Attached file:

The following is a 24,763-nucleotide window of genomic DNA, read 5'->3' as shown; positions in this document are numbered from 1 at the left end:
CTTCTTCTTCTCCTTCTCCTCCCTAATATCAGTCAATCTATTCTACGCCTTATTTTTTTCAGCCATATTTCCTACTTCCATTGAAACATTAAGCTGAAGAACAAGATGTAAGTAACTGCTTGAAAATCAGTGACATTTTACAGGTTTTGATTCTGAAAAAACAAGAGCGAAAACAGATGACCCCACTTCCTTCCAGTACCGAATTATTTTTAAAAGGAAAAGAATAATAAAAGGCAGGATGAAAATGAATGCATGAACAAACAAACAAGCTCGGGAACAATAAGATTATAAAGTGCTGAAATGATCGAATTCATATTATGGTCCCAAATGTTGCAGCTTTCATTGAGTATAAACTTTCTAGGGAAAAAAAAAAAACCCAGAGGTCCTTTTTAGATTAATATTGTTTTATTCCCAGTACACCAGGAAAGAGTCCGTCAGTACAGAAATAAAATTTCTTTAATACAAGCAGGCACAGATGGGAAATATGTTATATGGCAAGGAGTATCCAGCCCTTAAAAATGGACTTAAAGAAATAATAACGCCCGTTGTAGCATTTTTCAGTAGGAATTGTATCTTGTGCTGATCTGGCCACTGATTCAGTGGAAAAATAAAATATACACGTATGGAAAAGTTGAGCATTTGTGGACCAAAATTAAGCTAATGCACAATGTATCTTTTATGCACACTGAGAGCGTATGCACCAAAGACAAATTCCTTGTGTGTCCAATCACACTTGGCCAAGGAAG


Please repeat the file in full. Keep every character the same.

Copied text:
The following is a 24,763-nucleotide window of genomic DNA, read 5'->3' as shown; positions in this document are numbered from 1 at the left end:
CTTCTTCTTCTCCTTCTCCTCCCTAATATCAGTCAATCTATTCTACGCCTTATTTTTTTCAGCCATATTTCCTACTTCCATTGAAACATTAAGCTGAAGAACAAGATGTAAGTAACTGCTTGAAAATCAGTGACATTTTACAGGTTTTGATTCTGAAAAAACAAGAGCGAAAACAGATGACCCCACTTCCTTCCAGTACCGAATTATTTTTAAAAGGAAAAGAATAATAAAAGGCAGGATGAAAATGAATGCATGAACAAACAAACAAGCTCGGGAACAATAAGATTATAAAGTGCTGAAATGATCGAATTCATATTATGGTCCCAAATGTTGCAGCTTTCATTGAGTATAAACTTTCTAGGGAAAAAAAAAAAACCCAGAGGTCCTTTTTAGATTAATATTGTTTTATTCCCAGTACACCAGGAAAGAGTCCGTCAGTACAGAAATAAAATTTCTTTAATACAAGCAGGCACAGATGGGAAATATGTTATATGGCAAGGAGTATCCAGCCCTTAAAAATGGACTTAAAGAAATAATAACGCCCGTTGTAGCATTTTTCAGTAGGAATTGTATCTTGTGCTGATCTGGCCACTGATTCAGTGGAAAAATAAAATATACACGTATGGAAAAGTTGAGCATTTGTGGACCAAAATTAAGCTAATGCACAATGTATCTTTTATGCACACTGAGAGCGTATGCACCAAAGACAAATTCCTTGTGTGTCCAATCACACTTGGCCAAGGAAG